When Congress votes this summer, as expected, to fund the last big chunk of the savings and loan bailout, it will close the books on history's costliest financial disaster.

While the legislators are at it, they should also put an end to the litigation rampage set loose when the bailout effort began four years ago with the passage of the Financial Institutions Reform, Recovery, and Enforcement Act.

Since that 1989 law, the Resolution Trust Corp. and the Federal Deposit Insurance Corp. have become the country's largest employers of law firms. In addition to their own immense legal staffs, the RTC and FDIC retain over 2,000 private law firms at a cost to the taxpayer approaching $1 billion a year.

Not a Call for Amnesty

No one suggests the RTC Funding Act of 1993 provide a blanket amnesty for the S&L industry's bad actors. The government should continue to pursue cases where fraud, self-dealing, and other serious wrongdoing led to the collapse of banks and thrifts.

But government should call off the attack dogs demolishing the careers and financial statements of thousands of innocent former officers and directors accused only of "simple negligence."

Members of Congress who were around in 1989 may recall that the language of the original bailout bill included only "gross negligence" - wanton disregard or intentional wrongdoing. But overzealous government lawyers found ways to use state law to sue on simple negligence - flawed business judgment - and thereby circumvent the intent of the bailout law.

Well-Meaning Thrift Managers

Former S&L directors from all over the country had approved, in good faith but with less than perfect foresight, loans in the Southwest before oil prices collapsed or on real estate before the 1986 Tax Reform Act knocked the pins out from under property values.

Now they find themselves in David-and-Goliath legal battles with the government - an opponent with unlimited funds and 20-20 hindsight.

One group of beleaguered directors from a failed Utah thrift took the gross versus simple negligence question all the way to the U.S. appeals court in Denver. The judges were sympathetic but ruled against them on state law, saying they had come to "the wrong forum."

The right forum is Congress, which - with a sentence or two in the RTC Funding Act - can finally make clear that it never intended to brutalize well-meaning bank managers for mistakes in judgment.

Net Loss on Lawsuits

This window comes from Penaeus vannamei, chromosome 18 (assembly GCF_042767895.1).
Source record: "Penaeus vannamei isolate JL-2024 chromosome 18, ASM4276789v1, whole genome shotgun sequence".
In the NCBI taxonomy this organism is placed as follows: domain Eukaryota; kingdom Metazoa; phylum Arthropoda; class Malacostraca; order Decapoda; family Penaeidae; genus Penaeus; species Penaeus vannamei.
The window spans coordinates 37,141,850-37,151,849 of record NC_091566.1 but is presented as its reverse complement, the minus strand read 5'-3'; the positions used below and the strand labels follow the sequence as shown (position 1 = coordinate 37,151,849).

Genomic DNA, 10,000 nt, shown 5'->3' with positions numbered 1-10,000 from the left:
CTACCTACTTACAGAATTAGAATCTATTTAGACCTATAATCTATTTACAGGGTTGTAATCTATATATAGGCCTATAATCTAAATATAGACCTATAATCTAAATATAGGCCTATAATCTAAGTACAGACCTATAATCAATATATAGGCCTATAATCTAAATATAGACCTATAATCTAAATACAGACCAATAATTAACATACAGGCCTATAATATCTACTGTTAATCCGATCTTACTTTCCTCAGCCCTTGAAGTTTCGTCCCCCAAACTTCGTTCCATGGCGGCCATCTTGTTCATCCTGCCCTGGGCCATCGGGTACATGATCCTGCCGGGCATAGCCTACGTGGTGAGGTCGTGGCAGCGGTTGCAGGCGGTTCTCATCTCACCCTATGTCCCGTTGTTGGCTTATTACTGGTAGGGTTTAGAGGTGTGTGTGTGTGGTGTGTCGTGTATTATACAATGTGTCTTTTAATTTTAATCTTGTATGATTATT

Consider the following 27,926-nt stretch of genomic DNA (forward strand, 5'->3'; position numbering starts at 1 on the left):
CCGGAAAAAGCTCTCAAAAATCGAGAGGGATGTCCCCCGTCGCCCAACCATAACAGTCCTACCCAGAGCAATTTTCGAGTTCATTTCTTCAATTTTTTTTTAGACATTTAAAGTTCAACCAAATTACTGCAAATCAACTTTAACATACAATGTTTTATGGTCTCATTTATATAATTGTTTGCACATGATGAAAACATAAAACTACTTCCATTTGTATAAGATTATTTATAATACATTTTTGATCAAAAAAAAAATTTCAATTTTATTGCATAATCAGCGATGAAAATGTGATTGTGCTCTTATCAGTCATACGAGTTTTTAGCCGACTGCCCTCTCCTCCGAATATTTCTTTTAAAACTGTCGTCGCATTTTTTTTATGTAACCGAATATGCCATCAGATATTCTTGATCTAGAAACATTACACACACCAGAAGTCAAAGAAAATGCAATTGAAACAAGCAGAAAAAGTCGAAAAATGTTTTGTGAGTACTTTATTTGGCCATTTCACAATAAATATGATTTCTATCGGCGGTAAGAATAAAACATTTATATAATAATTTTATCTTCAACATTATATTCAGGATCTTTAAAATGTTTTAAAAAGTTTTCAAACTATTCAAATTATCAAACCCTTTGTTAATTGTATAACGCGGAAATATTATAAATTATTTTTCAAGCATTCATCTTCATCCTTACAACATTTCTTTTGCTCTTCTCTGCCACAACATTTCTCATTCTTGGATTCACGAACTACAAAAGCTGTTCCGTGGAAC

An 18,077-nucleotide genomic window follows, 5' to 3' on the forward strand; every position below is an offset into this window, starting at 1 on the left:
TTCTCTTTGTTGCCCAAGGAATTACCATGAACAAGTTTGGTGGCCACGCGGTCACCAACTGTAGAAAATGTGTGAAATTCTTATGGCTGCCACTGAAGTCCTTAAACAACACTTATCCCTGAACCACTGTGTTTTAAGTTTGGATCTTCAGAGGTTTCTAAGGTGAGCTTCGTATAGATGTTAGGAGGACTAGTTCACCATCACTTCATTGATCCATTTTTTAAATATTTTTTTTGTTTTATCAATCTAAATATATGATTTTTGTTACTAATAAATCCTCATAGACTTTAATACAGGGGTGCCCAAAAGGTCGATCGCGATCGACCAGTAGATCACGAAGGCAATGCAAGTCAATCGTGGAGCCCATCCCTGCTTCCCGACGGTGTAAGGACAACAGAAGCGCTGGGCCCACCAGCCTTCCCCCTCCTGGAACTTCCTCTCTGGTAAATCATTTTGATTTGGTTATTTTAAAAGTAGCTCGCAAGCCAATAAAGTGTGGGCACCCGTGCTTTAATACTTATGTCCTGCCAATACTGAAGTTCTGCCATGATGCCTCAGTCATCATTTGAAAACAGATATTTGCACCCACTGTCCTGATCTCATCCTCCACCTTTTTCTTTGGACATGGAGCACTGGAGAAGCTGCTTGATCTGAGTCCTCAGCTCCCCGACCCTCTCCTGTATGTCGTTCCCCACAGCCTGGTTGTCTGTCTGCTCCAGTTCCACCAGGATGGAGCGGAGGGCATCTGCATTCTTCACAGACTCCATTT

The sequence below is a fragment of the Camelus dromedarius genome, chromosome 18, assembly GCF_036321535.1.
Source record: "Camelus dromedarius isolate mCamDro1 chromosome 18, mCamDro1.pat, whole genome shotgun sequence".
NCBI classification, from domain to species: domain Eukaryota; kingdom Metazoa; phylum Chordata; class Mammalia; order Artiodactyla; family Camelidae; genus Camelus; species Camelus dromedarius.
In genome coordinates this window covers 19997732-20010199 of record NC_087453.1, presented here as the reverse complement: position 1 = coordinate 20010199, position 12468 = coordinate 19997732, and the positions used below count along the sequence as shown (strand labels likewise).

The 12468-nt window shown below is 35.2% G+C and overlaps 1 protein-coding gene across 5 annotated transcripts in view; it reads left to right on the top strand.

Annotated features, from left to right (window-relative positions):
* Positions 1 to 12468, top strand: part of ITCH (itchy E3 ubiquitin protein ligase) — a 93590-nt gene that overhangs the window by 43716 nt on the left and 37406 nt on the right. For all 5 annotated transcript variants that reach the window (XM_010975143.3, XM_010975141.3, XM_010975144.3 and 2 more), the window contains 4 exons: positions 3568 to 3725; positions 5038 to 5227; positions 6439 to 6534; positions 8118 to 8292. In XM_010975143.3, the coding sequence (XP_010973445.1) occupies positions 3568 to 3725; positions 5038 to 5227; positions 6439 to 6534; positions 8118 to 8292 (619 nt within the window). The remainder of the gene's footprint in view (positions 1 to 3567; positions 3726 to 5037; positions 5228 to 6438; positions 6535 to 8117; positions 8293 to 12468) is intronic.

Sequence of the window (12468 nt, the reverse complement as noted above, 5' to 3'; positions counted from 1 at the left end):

Even a cynical calculus that justifies this legal reign of terror based on "net proceeds" to the government breaks down.

I publish a newsletter for defendants, and we provide information obtained under the Freedom of Information Act on how much the RTC and FDIC has spent on the law firms it retains to sue directors. While admittedly anecdotal, our information indicates that the government spends far more than it will ever take in.

If the cost of the agencies' inhouse lawyers and investigators is added in, it is impossible to envision a "profit" from these suits.

My attempts through Freedom of Information Act requests to get comprehensive information on simple-negligence suits have been unsuccessful. So I suggest that Congress, through its oversight hearings, ask for hard data on the resources expended, compared with the actual restitution obtained on the taxpayers behalf.

I expect that when the settlements coerced from a few major law firms and accounting firms are eliminated, the efficiency of the recovery is shockingly low.

Chill on the Economy

The decline in business lending in the middle of an expansion is unprecedented and hurting the economy. Then again, so is the spectacle of the government suing its citizens for poor business judgment.

The connection is obvious. Bankers are skilled in assessing risk and return, so when they see their counterparts from failed financial institutions hung out to dry for making loans that eventually sour, they do the rational thing with respect to lending - they make fewer loans.

People inside the Washington Beltway may be too jaded to understand that the vast majority of the simple-negligence defendants served institutions in places like Cedar Rapids, Casper, and Birmingham. They were performing a community service and received only modest board fees.

Congress should end the shameful vengeance attack launched unwittingly against many of our most productive citizens.

Several states have already passed laws to prohibit such lawsuits against their residents on simple negligence grounds, but the laws will apply only to future lawsuits. Only Congress can cause these malicious suits to be dropped retroactively.

The only special interest group conceivably offended would be the Association of American Trial Lawyers.

Mr. Morris is president of Fortune Group, a St. Louis investment banking firm, and publisher of Regulatory Watchdog.

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